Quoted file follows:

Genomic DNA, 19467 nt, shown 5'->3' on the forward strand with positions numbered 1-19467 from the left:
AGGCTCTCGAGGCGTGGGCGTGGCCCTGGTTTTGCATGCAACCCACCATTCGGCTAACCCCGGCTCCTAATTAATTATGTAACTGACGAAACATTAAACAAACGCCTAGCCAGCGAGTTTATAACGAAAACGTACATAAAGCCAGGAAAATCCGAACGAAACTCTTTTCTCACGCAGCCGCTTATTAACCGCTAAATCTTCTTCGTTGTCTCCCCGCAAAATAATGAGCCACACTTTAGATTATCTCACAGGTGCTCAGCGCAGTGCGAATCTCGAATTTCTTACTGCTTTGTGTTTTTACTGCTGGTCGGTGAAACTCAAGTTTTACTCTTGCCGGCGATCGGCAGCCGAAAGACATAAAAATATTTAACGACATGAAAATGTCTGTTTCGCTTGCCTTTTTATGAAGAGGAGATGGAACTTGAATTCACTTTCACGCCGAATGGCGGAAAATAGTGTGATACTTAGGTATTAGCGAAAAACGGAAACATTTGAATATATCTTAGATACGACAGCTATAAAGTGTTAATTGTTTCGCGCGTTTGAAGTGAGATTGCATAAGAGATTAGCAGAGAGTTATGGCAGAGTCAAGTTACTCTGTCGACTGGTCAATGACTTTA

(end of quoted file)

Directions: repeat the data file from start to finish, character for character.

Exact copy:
Genomic DNA, 19467 nt, shown 5'->3' on the forward strand with positions numbered 1-19467 from the left:
AGGCTCTCGAGGCGTGGGCGTGGCCCTGGTTTTGCATGCAACCCACCATTCGGCTAACCCCGGCTCCTAATTAATTATGTAACTGACGAAACATTAAACAAACGCCTAGCCAGCGAGTTTATAACGAAAACGTACATAAAGCCAGGAAAATCCGAACGAAACTCTTTTCTCACGCAGCCGCTTATTAACCGCTAAATCTTCTTCGTTGTCTCCCCGCAAAATAATGAGCCACACTTTAGATTATCTCACAGGTGCTCAGCGCAGTGCGAATCTCGAATTTCTTACTGCTTTGTGTTTTTACTGCTGGTCGGTGAAACTCAAGTTTTACTCTTGCCGGCGATCGGCAGCCGAAAGACATAAAAATATTTAACGACATGAAAATGTCTGTTTCGCTTGCCTTTTTATGAAGAGGAGATGGAACTTGAATTCACTTTCACGCCGAATGGCGGAAAATAGTGTGATACTTAGGTATTAGCGAAAAACGGAAACATTTGAATATATCTTAGATACGACAGCTATAAAGTGTTAATTGTTTCGCGCGTTTGAAGTGAGATTGCATAAGAGATTAGCAGAGAGTTATGGCAGAGTCAAGTTACTCTGTCGACTGGTCAATGACTTTA